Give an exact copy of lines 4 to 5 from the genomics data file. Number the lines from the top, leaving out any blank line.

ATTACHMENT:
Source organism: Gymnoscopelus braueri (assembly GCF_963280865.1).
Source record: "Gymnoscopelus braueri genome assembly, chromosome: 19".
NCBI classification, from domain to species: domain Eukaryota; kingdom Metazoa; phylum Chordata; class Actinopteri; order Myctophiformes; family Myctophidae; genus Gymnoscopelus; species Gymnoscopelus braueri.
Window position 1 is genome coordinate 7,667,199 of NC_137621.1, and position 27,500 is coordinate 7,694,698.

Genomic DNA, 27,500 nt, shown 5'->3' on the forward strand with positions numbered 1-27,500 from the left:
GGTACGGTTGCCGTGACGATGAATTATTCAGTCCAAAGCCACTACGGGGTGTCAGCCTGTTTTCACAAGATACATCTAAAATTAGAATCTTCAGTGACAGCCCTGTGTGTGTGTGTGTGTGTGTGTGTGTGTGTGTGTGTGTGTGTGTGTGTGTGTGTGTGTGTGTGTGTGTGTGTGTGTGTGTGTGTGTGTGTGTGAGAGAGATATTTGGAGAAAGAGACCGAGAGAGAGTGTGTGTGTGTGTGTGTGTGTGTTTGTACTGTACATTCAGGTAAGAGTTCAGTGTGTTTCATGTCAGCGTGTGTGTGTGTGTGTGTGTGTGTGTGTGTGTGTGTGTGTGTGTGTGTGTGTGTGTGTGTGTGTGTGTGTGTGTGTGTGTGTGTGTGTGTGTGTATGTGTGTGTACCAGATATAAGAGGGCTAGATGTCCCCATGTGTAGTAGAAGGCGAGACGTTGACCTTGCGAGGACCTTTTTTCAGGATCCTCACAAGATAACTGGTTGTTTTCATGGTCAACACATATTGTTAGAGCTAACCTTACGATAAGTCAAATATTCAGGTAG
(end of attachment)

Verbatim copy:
Window position 1 is genome coordinate 7,667,199 of NC_137621.1, and position 27,500 is coordinate 7,694,698.

Genomic DNA, 27,500 nt, shown 5'->3' on the forward strand with positions numbered 1-27,500 from the left: